Search tips
Search criteria 


Logo of annaldermaAnnals of DermatologyThis ArticleInformation for AuthorsOnline Submission
Ann Dermatol. 2010 August; 22(3): 316–318.
Published online 2010 August 5. doi:  10.5021/ad.2010.22.3.316
PMCID: PMC2917686

A Case of Morpheaform Sarcoidosis

Sun-Chul Choi, M.D., Hyun-Je Kim, M.D., Cho-Rok Kim, M.D., Ji-Yeon Byun, M.D., Dong-Youn Lee, M.D., Joo-Heung Lee, M.D., Eil-Soo Lee, M.D., and Jun-Mo Yang, M.D.corresponding author


Sarcoidosis is an idiopathic multisystem disease with various cutaneous presentations, and it is characterized by the presence of non-caseating granulomas in the affected organs. The specific manifestations are papules, plaques, nodules, ulcers and scar. We report here on a variant of sarcoidosis on a 71-year-old woman who showed an indurated plaque on the forearm. Her lesion's appearance was clinically similar to that of a morphea and the appearance of the lesion was unlike the commonly observed manifestations of sarcoidosis.

Keywords: Morpheaform, Sarcoidosis


Sarcoidosis is a multisystem disease that is histopathologically characterized by the presence of non-caseating granulomas in the affected organs. Cutaneous lesion occurs in 20~35% of the patients with systemic sarcoidosis. Because of the wide variety of skin manifestations of sarcoidosis, a classification has been proposed that divides them into specific and nonspecific lesions. The specific cutaneous lesions of sarcoidosis are characterized by non-caseating granulomas, and the clinical picture of the specific skin lesions is highly heterogeneous as a wide variety of different cutaneous manifestations have been reported1,2. Here we report on a variant of sarcoidosis that was clinically similar to a morphea.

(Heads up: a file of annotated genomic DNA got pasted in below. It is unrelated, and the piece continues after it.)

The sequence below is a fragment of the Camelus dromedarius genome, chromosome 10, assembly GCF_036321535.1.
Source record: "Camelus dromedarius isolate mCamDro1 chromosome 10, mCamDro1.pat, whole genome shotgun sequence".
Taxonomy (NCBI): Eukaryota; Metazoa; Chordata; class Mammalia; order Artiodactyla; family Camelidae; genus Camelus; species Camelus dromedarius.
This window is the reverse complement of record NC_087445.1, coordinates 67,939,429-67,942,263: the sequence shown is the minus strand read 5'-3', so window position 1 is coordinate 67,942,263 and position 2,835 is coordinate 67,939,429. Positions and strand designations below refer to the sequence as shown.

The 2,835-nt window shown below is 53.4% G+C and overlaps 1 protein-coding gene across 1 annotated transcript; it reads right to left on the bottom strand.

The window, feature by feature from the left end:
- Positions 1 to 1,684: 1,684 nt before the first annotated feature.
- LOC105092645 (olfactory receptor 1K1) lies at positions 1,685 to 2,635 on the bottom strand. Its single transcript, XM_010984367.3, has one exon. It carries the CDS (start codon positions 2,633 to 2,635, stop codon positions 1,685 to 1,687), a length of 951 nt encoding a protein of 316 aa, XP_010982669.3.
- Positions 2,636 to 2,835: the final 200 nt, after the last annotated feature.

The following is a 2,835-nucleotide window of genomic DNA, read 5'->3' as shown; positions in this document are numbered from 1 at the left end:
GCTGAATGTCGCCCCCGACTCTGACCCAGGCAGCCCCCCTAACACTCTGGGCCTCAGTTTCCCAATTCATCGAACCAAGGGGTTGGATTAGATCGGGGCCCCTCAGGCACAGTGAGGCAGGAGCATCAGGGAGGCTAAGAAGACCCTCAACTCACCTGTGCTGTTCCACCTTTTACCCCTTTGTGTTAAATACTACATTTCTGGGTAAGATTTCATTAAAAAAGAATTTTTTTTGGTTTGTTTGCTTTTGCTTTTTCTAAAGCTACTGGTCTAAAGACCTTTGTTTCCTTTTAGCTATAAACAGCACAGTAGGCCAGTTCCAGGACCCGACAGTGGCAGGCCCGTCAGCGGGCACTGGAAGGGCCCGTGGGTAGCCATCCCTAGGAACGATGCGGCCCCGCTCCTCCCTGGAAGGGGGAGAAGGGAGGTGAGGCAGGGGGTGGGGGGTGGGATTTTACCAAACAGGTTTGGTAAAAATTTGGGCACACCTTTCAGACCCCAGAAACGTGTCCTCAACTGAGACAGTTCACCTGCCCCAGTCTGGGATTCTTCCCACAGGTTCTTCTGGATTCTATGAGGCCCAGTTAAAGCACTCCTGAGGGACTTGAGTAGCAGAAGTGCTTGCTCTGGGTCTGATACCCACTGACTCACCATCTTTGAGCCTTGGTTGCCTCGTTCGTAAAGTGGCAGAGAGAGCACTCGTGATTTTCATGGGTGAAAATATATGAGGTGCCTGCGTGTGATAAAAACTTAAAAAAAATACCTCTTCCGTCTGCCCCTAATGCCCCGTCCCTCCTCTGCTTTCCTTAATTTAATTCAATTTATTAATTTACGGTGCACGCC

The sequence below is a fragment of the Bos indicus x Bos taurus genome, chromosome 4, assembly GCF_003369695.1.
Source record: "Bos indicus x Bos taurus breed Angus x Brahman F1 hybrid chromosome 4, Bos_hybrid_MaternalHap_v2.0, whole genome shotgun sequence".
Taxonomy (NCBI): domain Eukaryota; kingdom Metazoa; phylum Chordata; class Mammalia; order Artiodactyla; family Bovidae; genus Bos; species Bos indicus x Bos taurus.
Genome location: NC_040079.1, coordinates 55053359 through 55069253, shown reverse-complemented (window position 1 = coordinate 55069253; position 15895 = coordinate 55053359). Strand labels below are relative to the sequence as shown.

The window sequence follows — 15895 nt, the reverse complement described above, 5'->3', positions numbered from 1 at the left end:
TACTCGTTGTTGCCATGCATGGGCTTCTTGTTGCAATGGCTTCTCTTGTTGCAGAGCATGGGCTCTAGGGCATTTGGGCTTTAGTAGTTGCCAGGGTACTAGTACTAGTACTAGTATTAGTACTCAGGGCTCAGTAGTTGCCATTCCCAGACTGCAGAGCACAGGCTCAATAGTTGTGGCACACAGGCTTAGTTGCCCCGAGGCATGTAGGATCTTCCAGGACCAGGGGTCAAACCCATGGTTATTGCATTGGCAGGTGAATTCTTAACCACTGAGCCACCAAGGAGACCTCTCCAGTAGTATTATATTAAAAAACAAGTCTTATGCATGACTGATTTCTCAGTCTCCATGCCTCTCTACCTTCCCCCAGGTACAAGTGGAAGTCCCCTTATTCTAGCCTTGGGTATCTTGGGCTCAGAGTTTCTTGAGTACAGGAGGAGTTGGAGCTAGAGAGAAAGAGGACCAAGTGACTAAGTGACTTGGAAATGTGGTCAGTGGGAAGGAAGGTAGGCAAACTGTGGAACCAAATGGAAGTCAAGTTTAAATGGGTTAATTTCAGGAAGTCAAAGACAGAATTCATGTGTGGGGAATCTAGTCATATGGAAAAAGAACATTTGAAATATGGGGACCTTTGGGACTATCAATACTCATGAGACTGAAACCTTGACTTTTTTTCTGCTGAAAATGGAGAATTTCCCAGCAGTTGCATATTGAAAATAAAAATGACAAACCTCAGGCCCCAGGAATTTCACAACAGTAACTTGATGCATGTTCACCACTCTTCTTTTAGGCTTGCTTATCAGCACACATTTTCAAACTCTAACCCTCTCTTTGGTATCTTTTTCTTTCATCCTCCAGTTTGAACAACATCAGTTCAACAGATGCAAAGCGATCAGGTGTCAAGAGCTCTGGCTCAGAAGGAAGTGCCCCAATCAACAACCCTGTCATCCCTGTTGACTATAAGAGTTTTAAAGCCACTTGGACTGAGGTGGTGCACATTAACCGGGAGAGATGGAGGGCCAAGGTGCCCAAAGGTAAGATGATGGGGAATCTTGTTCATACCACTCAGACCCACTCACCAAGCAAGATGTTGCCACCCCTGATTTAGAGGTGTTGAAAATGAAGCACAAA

A 71-year-old woman had a 1 month history of a firm plaque on her left forearm, which had started as an erythematous patch and it had gradually became more indurated. The lesion was asymptomatic and there was no history of previous trauma to the affected area. She had hypertension and diabetes, and these illnesses were being treated with losartan, thiazide, metformin and nateglinide. Physical examination showed a whitish indurated plaque on the left forearm and no tenderness (Fig. 1). A biopsy specimen showed sarcoidal granuloma in the lower dermis and subcutaneous fat tissue, asteroid bodies, prominent dermal sclerosis and highly situated eccrine glands (Fig. 2). The polarized light examination did not reveal any foreign bodies. Special stains for acid fast bacilli and fungi were negative. The polymerase chain reaction test for mycobacteria was also negative.

Fig. 1
The indurated plaque on the left forearm.
Fig. 2
(A) Prominent dermal sclerosis with highly situated eccrine glands and well-circumscribed granulomas (H&E, ×12.5). (B) Note the sclerotic dermal collagen (Masson's trichrome, ×40). (C) Note the multinucleated giant cells within ...

A diagnosis of morpheaform sarcoidosis was made based on the clinical and histopathological findings. The routine laboratory investigations did not find significant abnormalities. The anti-nuclear, anti-SSA, anti-SSB and anti-SCL-70 antibodies were all negative. The purified protein derivative test was also negative. Her chest X-ray findings were normal. However, the result of the pulmonary function test showed a restrictive pattern. Furthermore, increased airway hyperreactivity in response to methacholine was observed. The patient was treated with triamcinolone intralesional injection. Within 2 months, the induration had considerably improved.